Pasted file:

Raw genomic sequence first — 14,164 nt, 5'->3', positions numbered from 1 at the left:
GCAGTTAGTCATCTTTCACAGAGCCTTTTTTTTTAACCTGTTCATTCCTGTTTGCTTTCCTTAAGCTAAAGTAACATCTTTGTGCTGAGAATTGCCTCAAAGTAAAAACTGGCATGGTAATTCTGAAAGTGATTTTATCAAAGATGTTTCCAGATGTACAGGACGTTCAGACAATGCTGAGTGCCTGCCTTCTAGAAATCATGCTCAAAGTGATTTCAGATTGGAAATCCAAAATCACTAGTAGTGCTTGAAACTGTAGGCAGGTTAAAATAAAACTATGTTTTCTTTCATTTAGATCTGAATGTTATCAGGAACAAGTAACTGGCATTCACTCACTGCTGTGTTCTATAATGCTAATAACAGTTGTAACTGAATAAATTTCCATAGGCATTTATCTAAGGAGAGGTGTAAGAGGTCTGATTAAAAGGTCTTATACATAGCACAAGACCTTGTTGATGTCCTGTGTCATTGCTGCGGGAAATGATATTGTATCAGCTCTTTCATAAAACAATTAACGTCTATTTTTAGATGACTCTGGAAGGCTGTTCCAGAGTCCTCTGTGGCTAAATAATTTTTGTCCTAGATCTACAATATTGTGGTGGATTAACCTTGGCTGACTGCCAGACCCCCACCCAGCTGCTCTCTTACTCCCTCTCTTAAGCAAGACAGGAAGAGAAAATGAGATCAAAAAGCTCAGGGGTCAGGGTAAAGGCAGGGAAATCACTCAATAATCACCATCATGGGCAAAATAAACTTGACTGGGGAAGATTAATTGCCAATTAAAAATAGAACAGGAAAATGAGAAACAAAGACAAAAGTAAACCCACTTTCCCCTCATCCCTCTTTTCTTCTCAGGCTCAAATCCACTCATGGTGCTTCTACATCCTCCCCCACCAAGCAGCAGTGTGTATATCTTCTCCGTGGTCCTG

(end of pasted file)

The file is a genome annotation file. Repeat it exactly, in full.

Raw genomic sequence first — 14,164 nt, 5'->3', positions numbered from 1 at the left:
GCAGTTAGTCATCTTTCACAGAGCCTTTTTTTTTAACCTGTTCATTCCTGTTTGCTTTCCTTAAGCTAAAGTAACATCTTTGTGCTGAGAATTGCCTCAAAGTAAAAACTGGCATGGTAATTCTGAAAGTGATTTTATCAAAGATGTTTCCAGATGTACAGGACGTTCAGACAATGCTGAGTGCCTGCCTTCTAGAAATCATGCTCAAAGTGATTTCAGATTGGAAATCCAAAATCACTAGTAGTGCTTGAAACTGTAGGCAGGTTAAAATAAAACTATGTTTTCTTTCATTTAGATCTGAATGTTATCAGGAACAAGTAACTGGCATTCACTCACTGCTGTGTTCTATAATGCTAATAACAGTTGTAACTGAATAAATTTCCATAGGCATTTATCTAAGGAGAGGTGTAAGAGGTCTGATTAAAAGGTCTTATACATAGCACAAGACCTTGTTGATGTCCTGTGTCATTGCTGCGGGAAATGATATTGTATCAGCTCTTTCATAAAACAATTAACGTCTATTTTTAGATGACTCTGGAAGGCTGTTCCAGAGTCCTCTGTGGCTAAATAATTTTTGTCCTAGATCTACAATATTGTGGTGGATTAACCTTGGCTGACTGCCAGACCCCCACCCAGCTGCTCTCTTACTCCCTCTCTTAAGCAAGACAGGAAGAGAAAATGAGATCAAAAAGCTCAGGGGTCAGGGTAAAGGCAGGGAAATCACTCAATAATCACCATCATGGGCAAAATAAACTTGACTGGGGAAGATTAATTGCCAATTAAAAATAGAACAGGAAAATGAGAAACAAAGACAAAAGTAAACCCACTTTCCCCTCATCCCTCTTTTCTTCTCAGGCTCAAATCCACTCATGGTGCTTCTACATCCTCCCCCACCAAGCAGCAGTGTGTATATCTTCTCCGTGGTCCTG